Super Bowl XLIX between the Seattle Seahawks and New England Patriots is this upcoming Sunday, and the tensions between the two teams are high. The battle will feature the league’s most dominant defense against one of the NFL’s best offenses, respectively, and the matchup should be one for the books. Adding fuel to the fire is the number of verbal jabs thrown back and forth by both teams, and, of course, the conspiracy known as “deflate-gate.”
“Deflate-gate” refers to the investigation by the NFL involving the AFC Championship Game between the Patriots and the Indianapolis Colts, in which it was initially found that 11 of the Patriots’ 12 footballs were underinflated by two psi (pounds per square inch) according to league rules. Upon further review, it was determined that the total of faulty footballs was 10 out of 12, and that they weighed around one psi less than they were supposed to instead of two, but the damage was still done. This made people wonder if the Patriots deserved to be in the Super Bowl after being caught with their hands in the cookie jar.
For those who don’t know, deflated footballs are easier to grip and throw in bad weather conditions, so using such balls during a game like the AFC Championship (when the weather was terrible) would have given the Patriots a large advantage. However, despite the fact that the Patriots were caught cheating (again), it would have made no difference on the outcome of the game had they been using regulation balls, as they totally and utterly destroyed the Colts.
Whether or not the Patriots actually gained an advantage from using irregular balls will forever remain unknown, but since the Patriots have a history of bending the rules (Spygate), people will still always remember this as the season of “deflate-gate.” Whatever the case may be, “deflate-gate” will cast a large shadow on the Super Bowl, as many of the players (like Seattle’s Richard Sherman) have voiced their opinions on the matter and made it into a hot topic of conversation.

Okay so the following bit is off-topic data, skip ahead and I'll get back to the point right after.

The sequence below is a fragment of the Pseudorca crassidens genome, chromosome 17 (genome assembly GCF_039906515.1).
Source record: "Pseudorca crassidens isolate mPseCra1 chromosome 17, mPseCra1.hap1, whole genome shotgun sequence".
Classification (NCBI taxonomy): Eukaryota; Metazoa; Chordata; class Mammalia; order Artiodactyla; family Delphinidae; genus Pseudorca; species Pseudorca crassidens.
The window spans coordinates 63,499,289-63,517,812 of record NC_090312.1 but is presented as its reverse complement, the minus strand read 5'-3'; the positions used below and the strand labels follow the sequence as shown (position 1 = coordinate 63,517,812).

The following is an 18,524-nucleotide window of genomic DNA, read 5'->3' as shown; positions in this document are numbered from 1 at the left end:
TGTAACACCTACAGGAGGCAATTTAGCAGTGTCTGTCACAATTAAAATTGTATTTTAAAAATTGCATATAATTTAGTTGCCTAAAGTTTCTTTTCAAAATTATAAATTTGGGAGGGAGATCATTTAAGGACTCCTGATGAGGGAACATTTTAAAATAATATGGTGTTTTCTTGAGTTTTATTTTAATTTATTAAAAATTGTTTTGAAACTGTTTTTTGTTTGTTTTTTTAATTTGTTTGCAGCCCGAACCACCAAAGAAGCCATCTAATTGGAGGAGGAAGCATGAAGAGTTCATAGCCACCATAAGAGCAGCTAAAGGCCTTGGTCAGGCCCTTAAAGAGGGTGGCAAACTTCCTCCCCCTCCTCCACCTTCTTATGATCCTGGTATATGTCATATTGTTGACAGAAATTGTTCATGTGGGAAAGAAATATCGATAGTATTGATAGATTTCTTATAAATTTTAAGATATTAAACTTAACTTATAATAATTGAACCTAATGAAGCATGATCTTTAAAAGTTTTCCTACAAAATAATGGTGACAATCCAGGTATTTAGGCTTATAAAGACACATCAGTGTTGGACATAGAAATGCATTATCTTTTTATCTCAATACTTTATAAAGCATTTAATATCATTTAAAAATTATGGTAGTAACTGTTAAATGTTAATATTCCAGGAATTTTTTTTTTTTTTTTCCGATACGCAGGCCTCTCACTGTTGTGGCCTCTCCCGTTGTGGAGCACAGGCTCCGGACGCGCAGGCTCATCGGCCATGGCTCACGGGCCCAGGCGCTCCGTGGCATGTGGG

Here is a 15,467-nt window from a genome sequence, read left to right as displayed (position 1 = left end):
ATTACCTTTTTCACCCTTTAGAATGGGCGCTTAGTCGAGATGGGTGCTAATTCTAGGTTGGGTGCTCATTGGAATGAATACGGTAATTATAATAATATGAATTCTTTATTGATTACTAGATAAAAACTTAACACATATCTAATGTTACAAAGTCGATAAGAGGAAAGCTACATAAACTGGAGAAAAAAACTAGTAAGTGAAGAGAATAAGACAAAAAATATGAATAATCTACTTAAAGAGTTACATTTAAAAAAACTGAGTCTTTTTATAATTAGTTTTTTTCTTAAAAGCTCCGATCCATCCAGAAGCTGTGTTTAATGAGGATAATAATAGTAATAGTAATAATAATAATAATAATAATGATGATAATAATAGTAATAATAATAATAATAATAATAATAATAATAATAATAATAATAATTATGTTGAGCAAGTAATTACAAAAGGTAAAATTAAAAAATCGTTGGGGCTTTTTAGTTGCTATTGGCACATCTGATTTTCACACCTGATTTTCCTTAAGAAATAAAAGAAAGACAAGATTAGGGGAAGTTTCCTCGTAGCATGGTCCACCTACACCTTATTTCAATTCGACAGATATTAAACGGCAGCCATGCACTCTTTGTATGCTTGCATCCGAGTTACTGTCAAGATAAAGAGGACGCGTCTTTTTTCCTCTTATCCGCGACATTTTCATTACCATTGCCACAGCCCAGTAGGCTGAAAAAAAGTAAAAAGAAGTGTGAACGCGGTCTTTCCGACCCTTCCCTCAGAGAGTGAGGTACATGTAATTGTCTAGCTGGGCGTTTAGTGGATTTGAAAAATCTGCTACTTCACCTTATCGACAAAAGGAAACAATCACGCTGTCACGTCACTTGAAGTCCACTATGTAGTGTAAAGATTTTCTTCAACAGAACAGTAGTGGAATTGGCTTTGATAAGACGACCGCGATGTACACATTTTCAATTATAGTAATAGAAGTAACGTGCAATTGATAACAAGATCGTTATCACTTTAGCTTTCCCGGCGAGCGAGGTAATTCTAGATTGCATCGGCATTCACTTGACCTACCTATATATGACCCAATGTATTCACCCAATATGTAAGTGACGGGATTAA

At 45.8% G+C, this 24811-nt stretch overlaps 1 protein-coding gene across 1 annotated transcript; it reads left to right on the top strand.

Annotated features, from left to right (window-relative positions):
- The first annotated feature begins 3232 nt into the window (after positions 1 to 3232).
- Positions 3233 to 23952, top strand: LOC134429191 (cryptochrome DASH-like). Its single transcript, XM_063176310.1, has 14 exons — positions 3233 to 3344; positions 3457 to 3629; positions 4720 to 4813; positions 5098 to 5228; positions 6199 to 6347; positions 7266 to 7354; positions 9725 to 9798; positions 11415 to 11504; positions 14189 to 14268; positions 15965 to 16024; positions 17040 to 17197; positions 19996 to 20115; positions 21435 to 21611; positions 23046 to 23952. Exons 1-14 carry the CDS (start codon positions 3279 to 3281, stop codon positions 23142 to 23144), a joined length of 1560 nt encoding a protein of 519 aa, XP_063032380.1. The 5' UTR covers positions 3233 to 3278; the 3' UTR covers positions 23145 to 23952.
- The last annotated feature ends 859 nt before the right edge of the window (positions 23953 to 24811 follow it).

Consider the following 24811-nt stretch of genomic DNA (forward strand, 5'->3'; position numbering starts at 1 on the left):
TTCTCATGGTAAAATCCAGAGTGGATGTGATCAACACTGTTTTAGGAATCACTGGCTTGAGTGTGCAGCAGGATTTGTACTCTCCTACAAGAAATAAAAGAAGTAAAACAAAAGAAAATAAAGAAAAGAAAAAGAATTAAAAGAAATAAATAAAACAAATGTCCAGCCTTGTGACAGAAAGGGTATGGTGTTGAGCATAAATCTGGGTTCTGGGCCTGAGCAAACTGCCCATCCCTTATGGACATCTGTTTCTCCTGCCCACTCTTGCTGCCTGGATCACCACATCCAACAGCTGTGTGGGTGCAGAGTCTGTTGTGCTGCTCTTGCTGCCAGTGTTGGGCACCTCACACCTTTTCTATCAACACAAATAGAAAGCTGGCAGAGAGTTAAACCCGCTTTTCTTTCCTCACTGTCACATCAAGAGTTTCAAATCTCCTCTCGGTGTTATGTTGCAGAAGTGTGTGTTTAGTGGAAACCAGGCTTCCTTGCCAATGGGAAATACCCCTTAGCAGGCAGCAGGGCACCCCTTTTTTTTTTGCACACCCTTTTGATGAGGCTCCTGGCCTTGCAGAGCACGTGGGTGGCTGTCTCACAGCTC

Another thing that will make the game into a more interesting matchup is the aforementioned verbal posturing that has been taking place. Seattle defensive back Jeremy Lane came out a few days ago as saying that New England’s star tight end, Rob Gronkowski, isn’t very good, despite overwhelming evidence to the contrary. His teammate, Sherman, immediately tried to put out the flames by saying that Gronkowski is a skilled opponent, but the damage has already been done.
Sherman then gave both teams bulletin board material by saying that New England quarterback Tom Brady is not as “clean-cut” as everybody seems to think he is, and that Brady “was pretty much saying that we were nobodies and that we should come up to him after they get the win,” (in reference to Seattle’s 24-23 win over the Patriots in 2012). This trash talk should add some more sparks to each team’s game, and make them want to win that much more.
Whatever the circumstances leading up to the game may involve, the contest should be a very enjoyable one. I predict that the Seahawks will pull out the win by three points, thanks in large part to their very impressive defense, but this is such a close matchup that it could go either way.